Nato should press on and give Georgia membership
The conflict between Georgia and Russia would have exploded anyway, in some form, were Nato to have pressed ahead with offering Georgia a start on the road to membership, possibly at its meeting at the end of the year. The eruption on Friday should not deter Nato from taking that step soon.
Of course, many Nato members will consider how, had Georgia already been a member, they would have had to defend it. Germany will win more support for its argument, which dominated the Nato summit in April, that it would be wrong to offer membership for fear of provoking Russia and while its territory remains in dispute. Alarm at this near-war on Europe’s borders will easily persuade more governments of the need for caution.
That would be wrong. It would tell Russia that it had an effective veto over who joined Nato. It would discourage the pro-American and pro-European spirit of President Saakashvili, elected in 2004 partly for those sentiments. It might even make it harder to agree the deployment of international peacemakers in South Ossetia by showing that the US and Europe were indifferent to Georgia’s case.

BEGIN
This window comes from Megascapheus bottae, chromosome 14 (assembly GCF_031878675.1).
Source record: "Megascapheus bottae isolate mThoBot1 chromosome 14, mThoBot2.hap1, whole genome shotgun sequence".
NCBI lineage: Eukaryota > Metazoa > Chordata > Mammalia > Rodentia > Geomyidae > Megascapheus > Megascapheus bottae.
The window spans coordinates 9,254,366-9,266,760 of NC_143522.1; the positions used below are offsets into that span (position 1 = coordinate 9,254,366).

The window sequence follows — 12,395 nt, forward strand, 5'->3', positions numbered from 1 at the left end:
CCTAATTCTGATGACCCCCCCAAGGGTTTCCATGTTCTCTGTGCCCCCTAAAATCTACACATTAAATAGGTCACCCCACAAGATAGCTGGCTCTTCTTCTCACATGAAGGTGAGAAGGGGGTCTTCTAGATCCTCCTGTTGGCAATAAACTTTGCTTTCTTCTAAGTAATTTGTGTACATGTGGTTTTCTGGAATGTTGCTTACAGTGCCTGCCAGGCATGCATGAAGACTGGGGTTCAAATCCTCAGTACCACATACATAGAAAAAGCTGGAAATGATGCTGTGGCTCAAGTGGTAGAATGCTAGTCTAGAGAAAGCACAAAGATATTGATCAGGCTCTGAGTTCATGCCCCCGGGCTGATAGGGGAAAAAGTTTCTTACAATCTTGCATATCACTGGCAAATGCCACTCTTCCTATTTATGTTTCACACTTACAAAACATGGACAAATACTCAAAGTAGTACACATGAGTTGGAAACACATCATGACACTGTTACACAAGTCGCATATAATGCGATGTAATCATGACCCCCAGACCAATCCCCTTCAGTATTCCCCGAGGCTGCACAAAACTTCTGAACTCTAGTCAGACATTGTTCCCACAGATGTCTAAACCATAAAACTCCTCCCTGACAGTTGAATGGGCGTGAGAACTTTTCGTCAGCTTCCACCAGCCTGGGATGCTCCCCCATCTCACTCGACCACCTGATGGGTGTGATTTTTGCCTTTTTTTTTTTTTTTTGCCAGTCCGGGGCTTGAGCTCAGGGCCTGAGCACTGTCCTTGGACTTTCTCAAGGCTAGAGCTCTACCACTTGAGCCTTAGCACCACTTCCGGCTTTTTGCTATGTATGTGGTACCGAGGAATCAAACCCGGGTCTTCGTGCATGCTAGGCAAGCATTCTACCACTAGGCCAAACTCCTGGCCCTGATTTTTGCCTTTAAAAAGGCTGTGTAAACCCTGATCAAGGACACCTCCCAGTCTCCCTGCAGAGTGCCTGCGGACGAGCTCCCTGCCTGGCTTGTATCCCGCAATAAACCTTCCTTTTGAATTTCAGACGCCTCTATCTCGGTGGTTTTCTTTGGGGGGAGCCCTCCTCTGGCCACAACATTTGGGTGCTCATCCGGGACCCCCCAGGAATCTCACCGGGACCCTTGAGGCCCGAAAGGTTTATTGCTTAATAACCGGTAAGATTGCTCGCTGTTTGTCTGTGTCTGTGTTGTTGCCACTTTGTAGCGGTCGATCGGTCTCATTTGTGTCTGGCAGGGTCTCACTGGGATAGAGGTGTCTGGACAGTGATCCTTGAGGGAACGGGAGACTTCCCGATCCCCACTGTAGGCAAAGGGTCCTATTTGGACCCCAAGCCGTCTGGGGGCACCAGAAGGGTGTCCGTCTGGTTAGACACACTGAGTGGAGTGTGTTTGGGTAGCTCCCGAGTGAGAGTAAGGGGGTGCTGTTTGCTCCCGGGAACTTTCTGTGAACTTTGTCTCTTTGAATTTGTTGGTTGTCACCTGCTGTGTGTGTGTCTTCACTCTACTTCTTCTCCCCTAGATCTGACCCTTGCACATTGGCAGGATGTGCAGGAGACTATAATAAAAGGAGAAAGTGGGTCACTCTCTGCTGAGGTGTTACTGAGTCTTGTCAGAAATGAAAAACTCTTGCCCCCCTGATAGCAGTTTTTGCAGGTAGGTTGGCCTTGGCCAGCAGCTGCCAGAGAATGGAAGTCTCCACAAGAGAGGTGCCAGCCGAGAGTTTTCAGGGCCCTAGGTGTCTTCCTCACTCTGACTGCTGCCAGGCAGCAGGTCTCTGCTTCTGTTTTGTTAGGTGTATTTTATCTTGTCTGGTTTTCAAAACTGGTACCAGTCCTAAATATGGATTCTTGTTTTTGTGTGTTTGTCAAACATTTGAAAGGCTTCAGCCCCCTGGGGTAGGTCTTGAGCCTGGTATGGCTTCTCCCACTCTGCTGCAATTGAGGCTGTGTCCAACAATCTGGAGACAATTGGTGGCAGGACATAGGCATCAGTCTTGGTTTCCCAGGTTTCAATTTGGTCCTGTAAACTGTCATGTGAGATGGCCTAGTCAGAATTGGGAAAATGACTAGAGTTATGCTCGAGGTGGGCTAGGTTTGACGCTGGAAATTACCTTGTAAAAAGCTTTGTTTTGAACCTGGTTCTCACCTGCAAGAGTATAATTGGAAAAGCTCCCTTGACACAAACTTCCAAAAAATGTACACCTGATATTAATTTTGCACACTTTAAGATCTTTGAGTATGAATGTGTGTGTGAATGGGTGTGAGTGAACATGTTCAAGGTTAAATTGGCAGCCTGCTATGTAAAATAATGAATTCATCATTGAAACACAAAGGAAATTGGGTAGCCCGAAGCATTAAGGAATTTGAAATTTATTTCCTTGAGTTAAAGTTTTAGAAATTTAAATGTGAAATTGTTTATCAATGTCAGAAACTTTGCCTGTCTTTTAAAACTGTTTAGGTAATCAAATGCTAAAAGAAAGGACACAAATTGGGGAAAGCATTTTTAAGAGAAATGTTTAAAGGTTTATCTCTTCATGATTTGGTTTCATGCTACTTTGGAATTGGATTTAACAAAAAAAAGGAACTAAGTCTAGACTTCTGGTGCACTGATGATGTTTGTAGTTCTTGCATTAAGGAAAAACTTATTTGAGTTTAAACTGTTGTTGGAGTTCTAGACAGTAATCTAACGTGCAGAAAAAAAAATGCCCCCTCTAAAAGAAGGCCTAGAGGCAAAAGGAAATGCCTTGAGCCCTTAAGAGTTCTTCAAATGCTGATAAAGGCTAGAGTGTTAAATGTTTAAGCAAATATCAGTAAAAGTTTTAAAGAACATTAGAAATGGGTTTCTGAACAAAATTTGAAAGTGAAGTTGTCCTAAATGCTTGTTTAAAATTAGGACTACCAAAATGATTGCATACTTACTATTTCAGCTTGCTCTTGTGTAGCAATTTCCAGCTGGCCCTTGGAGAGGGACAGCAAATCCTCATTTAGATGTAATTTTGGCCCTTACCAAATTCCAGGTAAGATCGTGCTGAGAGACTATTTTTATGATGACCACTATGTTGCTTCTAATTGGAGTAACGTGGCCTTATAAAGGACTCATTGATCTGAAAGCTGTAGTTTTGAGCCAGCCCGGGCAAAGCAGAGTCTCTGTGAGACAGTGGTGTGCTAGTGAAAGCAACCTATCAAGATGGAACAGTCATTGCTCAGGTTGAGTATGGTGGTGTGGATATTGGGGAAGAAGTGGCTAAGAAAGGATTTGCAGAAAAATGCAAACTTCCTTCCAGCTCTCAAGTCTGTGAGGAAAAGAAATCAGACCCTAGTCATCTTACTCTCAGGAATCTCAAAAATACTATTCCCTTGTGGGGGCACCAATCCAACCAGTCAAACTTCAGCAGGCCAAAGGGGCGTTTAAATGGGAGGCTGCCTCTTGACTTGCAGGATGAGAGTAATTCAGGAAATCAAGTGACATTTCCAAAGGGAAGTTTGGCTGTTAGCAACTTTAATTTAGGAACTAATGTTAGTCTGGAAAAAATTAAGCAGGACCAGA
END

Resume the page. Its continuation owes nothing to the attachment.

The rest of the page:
There appear to have been serious miscalculations, more so on the Georgian side. Given the close contact with the US, that might be extended to the US as well. Saakashvili may have deluded himself that four years of US help in equipping his armed forces enabled them to make a dash for their prize. In taking advantage of the distraction of the Olympics, he looks sneaky, and so jeopardises his claim to the moral high ground.
The Nato summit was a clash of philosophies about Europe’s future. On one side was President Bush, making one of his best speeches, about the value of bringing Georgia and Ukraine into Nato as an assertion of common principles. On the other was Angela Merkel, the German Chancellor, laying out why this should be postponed, perhaps for ever, even at the cost of undermining the pro-Western camp in Georgia. (British officials let it be known that they were on the American side in sympathy, but as the US would not win, they were “on the side of compromise”.)